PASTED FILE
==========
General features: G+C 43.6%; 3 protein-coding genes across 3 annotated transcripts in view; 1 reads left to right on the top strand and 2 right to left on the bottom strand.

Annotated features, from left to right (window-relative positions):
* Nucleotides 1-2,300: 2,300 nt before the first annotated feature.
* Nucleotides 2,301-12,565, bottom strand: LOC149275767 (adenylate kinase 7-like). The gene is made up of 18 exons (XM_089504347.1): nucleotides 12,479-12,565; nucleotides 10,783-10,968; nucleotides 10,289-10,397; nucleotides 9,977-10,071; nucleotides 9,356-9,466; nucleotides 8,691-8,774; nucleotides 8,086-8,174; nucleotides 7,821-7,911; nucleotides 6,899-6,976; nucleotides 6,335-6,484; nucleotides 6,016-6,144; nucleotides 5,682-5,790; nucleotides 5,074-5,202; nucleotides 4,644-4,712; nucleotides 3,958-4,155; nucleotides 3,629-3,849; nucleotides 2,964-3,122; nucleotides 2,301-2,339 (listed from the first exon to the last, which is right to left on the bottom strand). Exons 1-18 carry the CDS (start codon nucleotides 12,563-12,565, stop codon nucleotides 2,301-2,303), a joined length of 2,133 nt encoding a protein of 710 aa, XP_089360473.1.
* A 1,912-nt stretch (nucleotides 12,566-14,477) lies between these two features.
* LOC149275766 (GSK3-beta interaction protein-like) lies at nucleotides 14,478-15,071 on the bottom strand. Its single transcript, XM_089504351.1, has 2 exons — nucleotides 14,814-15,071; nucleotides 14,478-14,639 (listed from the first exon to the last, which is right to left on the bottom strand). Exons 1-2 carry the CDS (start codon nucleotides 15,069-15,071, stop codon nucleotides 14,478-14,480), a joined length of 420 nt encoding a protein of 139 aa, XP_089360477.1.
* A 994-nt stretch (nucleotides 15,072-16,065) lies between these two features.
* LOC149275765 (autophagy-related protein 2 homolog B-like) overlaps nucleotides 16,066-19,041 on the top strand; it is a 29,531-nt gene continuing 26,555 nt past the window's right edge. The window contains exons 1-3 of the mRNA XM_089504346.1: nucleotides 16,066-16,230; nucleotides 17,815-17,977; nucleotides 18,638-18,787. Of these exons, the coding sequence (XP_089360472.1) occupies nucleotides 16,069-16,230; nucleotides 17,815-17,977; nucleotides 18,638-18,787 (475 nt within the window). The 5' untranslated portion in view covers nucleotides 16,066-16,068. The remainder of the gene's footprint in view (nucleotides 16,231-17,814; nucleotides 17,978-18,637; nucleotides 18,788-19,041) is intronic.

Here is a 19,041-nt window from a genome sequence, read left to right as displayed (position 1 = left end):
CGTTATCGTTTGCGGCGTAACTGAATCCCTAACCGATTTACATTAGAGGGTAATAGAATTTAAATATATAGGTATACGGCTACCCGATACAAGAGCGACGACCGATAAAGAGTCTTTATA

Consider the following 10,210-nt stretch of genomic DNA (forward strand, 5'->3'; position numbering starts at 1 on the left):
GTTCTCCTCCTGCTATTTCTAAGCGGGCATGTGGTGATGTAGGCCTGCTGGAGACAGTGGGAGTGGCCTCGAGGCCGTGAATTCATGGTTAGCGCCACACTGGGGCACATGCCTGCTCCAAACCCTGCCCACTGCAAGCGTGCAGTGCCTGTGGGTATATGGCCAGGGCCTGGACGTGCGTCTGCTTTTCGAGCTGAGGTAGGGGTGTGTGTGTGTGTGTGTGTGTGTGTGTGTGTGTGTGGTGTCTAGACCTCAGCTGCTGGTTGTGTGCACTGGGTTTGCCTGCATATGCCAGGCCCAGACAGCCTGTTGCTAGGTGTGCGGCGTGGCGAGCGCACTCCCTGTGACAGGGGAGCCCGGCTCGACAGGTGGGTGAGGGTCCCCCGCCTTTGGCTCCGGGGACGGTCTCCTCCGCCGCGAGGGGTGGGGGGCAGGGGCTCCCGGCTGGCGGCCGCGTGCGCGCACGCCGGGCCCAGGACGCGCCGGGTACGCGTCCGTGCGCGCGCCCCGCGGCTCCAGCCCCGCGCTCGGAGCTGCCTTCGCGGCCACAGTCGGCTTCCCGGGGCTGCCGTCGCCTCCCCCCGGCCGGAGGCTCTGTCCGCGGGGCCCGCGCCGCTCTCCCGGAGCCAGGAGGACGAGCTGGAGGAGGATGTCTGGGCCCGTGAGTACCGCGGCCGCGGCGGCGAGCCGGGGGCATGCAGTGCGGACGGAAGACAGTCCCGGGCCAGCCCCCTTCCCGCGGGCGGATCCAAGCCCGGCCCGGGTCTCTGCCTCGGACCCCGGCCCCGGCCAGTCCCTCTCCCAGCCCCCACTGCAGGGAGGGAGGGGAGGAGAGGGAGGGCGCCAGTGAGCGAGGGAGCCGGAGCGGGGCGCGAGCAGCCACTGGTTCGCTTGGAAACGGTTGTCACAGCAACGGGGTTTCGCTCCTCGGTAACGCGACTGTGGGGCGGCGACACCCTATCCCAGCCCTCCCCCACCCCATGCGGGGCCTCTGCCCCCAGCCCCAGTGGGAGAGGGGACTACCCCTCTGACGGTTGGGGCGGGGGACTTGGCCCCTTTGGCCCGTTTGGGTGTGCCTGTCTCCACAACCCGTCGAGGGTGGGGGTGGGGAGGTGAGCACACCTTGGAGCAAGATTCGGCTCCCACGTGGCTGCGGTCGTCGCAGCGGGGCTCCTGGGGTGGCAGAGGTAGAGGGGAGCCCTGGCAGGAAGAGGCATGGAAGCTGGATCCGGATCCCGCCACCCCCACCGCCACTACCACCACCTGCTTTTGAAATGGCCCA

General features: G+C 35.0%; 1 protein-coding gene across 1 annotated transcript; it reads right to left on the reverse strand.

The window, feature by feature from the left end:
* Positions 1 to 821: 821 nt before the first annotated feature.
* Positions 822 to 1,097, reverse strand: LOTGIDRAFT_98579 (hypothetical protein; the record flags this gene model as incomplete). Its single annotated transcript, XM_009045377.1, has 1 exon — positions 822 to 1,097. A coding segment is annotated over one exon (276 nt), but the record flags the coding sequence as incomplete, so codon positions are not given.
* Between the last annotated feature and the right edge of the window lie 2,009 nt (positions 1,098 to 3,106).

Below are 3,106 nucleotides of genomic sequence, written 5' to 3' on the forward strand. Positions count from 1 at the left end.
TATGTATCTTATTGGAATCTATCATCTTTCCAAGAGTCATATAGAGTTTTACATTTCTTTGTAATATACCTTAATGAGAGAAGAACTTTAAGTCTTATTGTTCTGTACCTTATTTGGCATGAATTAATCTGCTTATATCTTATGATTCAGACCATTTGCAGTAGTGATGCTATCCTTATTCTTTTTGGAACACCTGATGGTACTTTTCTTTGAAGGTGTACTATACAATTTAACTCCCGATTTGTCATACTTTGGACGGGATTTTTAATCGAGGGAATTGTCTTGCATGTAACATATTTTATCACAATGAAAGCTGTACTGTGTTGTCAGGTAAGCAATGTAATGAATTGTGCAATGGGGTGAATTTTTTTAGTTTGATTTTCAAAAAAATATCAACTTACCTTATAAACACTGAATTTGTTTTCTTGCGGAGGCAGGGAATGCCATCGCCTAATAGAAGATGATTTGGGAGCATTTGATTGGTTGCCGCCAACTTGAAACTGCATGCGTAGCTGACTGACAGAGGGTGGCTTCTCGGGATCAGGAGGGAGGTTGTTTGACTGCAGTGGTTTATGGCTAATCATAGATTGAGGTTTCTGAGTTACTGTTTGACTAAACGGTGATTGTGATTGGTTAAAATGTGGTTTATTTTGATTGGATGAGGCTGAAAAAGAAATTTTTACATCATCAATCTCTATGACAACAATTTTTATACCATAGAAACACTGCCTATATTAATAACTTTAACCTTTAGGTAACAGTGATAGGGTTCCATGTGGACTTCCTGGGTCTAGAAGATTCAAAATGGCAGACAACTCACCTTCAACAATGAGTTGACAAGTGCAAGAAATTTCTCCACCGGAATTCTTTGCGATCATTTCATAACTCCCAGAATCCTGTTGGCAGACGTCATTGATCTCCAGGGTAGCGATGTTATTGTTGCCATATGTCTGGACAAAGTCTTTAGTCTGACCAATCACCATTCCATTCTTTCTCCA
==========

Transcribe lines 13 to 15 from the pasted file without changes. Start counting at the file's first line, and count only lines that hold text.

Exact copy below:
General features: G+C 35.0%; 1 protein-coding gene across 1 annotated transcript; it reads right to left on the reverse strand.

The window, feature by feature from the left end:
* Positions 1 to 821: 821 nt before the first annotated feature.